Dialogue: Guy Maddin and Elvis Mitchell
- Retrospective: February 4–14, 2004
- Regional Premiere: The Saddest Music in the World
“Bold,” “vivid,” “ironic” may be the first words to come to mind when considering filmmaker Guy Maddin’s oeuvre, especially given his appetite for stylized black-and-white tableaux depicted with a teeming, sometimes overwrought vitality—Bosch-scapes with the action, and actors, almost spilling out of the frames. But that showmanship is balanced by a sense of emotional detail. The films are often rendered with the melodramatic creaminess of early, less subtle cinema, but with a dramatic verve that subsumes mere “tongue-in-chic” poses. The aspect of spiritual honesty, paired with his vaudevillian existentialism, results in a filmography that is simply unforgettable. Maddin’s output isn’t merely sardonic homage, nor is it simple, ostentatiously florid filmmaking; he uses the archness of the past to offer insight into the present. (He casts actresses with large, dark, expressive eyes and cherubic faces—iconic old-fashioned camera subjects he then subverts by using contemporary acting skills).
Maddin is most emphatically a storyteller; his intense and fleet narrative drive churns up a breathless momentum, as if answering a kind of dramatic physics problem. Most tellingly, you want the films, like his Dracula: Pages from a Virgin’s Diary, to commence again immediately so that you can combine the pixilation from the first showing while sifting through the mise-en-scène for new information. At the heart of his projects, even going back to the 1995 short The Eye Like a Strange Balloon Mounts Towards Infinity, lies the battle between postindustrial determinism and the whimsical, and often crushing, power of Fate. In the case of The Saddest Music in the World, Western arrogance and its resultant curse of obliviousness are no match for the casual one-upsmanship of Destiny. (It also features one of the best lines to be heard in a movie in years: “I’m not an American. I’m a nymphomaniac.”) Maddin’s newest film, a Depression-era black-and-white tale, is undeniably limited in budget but epic in imagination and achievement—his prodigious, no-budget mixture of absurdism and earnestness is a standard no one else can match.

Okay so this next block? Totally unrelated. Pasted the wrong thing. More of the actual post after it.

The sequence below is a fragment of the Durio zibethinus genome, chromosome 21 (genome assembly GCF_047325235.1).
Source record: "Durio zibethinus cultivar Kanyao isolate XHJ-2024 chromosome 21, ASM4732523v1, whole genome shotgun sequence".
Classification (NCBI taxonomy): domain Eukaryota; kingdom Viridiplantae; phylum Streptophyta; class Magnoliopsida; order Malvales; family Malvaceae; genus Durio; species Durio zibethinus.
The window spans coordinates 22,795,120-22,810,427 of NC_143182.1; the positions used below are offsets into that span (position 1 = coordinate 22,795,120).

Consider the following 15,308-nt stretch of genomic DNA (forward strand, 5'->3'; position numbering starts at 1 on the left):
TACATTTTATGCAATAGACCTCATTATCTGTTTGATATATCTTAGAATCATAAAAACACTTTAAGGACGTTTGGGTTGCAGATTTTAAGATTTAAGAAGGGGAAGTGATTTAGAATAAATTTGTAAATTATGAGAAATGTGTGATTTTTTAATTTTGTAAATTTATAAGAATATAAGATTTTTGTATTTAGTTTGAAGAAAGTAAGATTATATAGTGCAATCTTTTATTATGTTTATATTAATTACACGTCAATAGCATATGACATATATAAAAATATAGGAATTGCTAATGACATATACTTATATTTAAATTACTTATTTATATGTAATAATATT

Elvis Mitchell is a film critic for NPR’s “Weekend Edition.” Formerly a critic for the New York Times, Mitchell has recently been teaching as a visiting faculty member in the African American Studies department at Harvard University.